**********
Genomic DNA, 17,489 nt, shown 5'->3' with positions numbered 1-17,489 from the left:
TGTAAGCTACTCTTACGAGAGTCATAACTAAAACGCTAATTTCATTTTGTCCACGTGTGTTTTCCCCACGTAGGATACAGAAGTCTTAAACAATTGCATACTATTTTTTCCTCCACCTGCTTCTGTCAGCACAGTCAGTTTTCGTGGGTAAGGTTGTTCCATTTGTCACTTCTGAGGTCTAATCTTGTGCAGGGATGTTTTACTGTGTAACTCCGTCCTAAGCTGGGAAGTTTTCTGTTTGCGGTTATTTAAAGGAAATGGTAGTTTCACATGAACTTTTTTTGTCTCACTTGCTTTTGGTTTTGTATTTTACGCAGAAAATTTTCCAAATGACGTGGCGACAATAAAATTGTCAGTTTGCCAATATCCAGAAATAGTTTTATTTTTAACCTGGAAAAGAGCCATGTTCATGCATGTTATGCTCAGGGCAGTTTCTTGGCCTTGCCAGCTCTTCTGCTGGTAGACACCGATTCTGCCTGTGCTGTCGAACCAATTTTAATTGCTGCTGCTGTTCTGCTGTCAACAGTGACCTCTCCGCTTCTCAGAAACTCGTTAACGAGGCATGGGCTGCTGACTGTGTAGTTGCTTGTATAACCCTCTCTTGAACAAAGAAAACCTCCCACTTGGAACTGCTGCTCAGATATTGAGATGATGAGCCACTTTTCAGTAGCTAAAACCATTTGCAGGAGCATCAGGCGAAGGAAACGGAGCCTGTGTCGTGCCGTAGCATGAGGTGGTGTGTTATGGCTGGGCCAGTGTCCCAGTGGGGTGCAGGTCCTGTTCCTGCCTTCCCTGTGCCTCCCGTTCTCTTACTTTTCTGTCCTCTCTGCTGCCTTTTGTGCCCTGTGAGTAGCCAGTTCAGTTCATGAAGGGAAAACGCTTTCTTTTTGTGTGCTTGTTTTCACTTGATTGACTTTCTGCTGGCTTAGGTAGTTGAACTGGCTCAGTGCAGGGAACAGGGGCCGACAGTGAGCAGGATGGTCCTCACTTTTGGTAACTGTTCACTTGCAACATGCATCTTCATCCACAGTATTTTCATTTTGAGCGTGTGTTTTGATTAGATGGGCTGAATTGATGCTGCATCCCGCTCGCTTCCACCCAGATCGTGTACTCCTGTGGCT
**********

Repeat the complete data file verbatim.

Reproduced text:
Genomic DNA, 17,489 nt, shown 5'->3' with positions numbered 1-17,489 from the left:
TGTAAGCTACTCTTACGAGAGTCATAACTAAAACGCTAATTTCATTTTGTCCACGTGTGTTTTCCCCACGTAGGATACAGAAGTCTTAAACAATTGCATACTATTTTTTCCTCCACCTGCTTCTGTCAGCACAGTCAGTTTTCGTGGGTAAGGTTGTTCCATTTGTCACTTCTGAGGTCTAATCTTGTGCAGGGATGTTTTACTGTGTAACTCCGTCCTAAGCTGGGAAGTTTTCTGTTTGCGGTTATTTAAAGGAAATGGTAGTTTCACATGAACTTTTTTTGTCTCACTTGCTTTTGGTTTTGTATTTTACGCAGAAAATTTTCCAAATGACGTGGCGACAATAAAATTGTCAGTTTGCCAATATCCAGAAATAGTTTTATTTTTAACCTGGAAAAGAGCCATGTTCATGCATGTTATGCTCAGGGCAGTTTCTTGGCCTTGCCAGCTCTTCTGCTGGTAGACACCGATTCTGCCTGTGCTGTCGAACCAATTTTAATTGCTGCTGCTGTTCTGCTGTCAACAGTGACCTCTCCGCTTCTCAGAAACTCGTTAACGAGGCATGGGCTGCTGACTGTGTAGTTGCTTGTATAACCCTCTCTTGAACAAAGAAAACCTCCCACTTGGAACTGCTGCTCAGATATTGAGATGATGAGCCACTTTTCAGTAGCTAAAACCATTTGCAGGAGCATCAGGCGAAGGAAACGGAGCCTGTGTCGTGCCGTAGCATGAGGTGGTGTGTTATGGCTGGGCCAGTGTCCCAGTGGGGTGCAGGTCCTGTTCCTGCCTTCCCTGTGCCTCCCGTTCTCTTACTTTTCTGTCCTCTCTGCTGCCTTTTGTGCCCTGTGAGTAGCCAGTTCAGTTCATGAAGGGAAAACGCTTTCTTTTTGTGTGCTTGTTTTCACTTGATTGACTTTCTGCTGGCTTAGGTAGTTGAACTGGCTCAGTGCAGGGAACAGGGGCCGACAGTGAGCAGGATGGTCCTCACTTTTGGTAACTGTTCACTTGCAACATGCATCTTCATCCACAGTATTTTCATTTTGAGCGTGTGTTTTGATTAGATGGGCTGAATTGATGCTGCATCCCGCTCGCTTCCACCCAGATCGTGTACTCCTGTGGCT